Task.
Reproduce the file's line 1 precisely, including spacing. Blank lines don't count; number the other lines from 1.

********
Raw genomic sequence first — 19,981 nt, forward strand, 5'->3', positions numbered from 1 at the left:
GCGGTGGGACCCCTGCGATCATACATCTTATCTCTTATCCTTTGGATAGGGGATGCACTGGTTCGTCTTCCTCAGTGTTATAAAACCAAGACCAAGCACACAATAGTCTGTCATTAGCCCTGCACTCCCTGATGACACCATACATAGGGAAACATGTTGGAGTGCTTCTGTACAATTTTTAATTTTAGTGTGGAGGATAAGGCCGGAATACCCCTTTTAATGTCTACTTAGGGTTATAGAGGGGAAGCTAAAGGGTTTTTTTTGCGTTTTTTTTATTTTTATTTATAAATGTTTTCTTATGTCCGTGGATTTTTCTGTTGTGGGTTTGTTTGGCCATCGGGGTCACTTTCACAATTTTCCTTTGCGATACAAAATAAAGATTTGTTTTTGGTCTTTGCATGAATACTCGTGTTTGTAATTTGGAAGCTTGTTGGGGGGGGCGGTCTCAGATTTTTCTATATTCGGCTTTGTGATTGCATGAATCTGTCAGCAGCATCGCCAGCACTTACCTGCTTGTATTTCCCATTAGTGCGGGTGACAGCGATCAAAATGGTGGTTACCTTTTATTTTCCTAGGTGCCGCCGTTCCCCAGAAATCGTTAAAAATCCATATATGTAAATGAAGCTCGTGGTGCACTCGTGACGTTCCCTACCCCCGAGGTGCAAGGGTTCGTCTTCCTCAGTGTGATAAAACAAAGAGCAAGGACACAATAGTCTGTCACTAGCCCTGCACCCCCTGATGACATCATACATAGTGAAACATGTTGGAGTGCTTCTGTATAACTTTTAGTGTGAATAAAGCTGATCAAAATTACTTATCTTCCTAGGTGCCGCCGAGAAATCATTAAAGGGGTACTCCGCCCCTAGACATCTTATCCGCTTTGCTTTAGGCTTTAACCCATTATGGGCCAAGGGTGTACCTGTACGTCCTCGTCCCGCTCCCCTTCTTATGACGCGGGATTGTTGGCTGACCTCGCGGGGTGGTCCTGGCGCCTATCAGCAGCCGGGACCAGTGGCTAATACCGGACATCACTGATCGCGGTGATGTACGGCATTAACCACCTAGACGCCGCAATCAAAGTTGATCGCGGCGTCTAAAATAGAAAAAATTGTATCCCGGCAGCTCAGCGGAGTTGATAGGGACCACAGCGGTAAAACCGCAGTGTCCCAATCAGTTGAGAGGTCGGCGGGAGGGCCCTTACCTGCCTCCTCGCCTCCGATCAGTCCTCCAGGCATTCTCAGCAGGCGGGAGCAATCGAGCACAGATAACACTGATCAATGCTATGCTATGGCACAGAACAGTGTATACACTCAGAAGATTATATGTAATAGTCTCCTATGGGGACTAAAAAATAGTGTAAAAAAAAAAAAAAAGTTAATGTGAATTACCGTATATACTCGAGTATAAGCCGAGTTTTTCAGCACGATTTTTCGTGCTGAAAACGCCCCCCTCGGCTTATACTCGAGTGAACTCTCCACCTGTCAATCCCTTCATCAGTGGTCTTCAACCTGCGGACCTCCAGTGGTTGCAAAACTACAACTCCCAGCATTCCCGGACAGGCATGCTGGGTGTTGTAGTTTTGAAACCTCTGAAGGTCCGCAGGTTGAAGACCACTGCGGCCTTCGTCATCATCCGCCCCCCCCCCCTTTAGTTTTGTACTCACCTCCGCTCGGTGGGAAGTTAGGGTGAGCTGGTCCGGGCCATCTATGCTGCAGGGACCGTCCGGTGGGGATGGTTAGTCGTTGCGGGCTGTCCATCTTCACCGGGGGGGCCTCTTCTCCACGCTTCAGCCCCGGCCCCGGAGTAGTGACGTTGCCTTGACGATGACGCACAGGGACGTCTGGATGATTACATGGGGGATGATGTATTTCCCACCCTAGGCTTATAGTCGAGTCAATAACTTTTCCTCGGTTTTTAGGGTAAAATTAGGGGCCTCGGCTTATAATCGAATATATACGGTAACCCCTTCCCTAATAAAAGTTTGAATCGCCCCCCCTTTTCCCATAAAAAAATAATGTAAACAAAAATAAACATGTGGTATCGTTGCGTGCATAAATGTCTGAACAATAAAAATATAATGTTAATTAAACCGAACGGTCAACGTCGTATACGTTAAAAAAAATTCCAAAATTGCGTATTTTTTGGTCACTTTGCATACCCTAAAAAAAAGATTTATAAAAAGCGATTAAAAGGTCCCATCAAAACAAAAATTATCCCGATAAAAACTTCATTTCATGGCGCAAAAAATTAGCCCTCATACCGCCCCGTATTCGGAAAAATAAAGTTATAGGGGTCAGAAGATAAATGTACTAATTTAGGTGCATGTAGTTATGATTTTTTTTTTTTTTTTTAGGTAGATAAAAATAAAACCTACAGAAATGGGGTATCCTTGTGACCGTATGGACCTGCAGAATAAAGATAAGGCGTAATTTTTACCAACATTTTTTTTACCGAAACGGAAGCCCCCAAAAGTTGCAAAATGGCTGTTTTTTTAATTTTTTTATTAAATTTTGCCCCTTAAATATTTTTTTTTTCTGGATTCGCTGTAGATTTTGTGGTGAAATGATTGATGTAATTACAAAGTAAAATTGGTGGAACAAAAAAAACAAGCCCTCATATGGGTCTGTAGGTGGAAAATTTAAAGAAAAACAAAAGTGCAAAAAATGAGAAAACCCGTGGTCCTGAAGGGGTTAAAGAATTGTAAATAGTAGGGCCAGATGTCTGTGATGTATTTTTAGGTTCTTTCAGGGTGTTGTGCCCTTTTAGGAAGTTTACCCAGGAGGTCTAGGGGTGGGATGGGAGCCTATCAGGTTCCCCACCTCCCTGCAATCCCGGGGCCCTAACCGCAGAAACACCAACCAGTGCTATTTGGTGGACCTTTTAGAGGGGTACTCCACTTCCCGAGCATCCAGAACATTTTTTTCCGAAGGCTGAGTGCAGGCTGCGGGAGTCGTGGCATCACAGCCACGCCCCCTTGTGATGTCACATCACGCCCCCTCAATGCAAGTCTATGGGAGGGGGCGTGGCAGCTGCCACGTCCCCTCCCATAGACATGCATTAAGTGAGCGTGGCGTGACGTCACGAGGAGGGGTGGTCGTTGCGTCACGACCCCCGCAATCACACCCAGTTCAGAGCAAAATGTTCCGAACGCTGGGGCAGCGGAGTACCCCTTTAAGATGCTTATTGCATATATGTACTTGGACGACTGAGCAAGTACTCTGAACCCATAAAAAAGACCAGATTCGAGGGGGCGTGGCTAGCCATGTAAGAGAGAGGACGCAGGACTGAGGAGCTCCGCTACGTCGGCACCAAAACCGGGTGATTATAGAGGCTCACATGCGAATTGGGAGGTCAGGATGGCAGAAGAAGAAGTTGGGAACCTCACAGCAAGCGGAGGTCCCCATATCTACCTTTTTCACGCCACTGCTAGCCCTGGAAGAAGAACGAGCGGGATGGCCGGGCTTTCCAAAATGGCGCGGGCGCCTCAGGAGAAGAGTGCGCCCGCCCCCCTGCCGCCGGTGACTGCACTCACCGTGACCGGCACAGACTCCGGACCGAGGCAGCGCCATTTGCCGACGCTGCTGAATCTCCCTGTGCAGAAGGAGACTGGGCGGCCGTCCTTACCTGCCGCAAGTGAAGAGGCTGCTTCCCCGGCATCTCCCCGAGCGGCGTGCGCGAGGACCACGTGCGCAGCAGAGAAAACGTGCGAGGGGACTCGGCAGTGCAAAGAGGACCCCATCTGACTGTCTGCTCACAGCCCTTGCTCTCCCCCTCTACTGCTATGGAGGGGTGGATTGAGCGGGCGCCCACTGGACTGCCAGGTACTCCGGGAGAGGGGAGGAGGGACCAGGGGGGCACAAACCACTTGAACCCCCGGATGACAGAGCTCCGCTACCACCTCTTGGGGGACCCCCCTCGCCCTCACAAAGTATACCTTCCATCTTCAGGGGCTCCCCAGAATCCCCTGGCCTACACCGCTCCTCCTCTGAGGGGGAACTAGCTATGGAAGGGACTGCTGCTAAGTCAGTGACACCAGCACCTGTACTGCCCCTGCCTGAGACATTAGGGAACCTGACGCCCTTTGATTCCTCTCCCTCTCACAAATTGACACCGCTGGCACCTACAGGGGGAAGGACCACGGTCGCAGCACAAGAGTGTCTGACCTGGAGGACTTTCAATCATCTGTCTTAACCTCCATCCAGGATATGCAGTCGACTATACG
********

Raw genomic sequence first — 19,981 nt, forward strand, 5'->3', positions numbered from 1 at the left: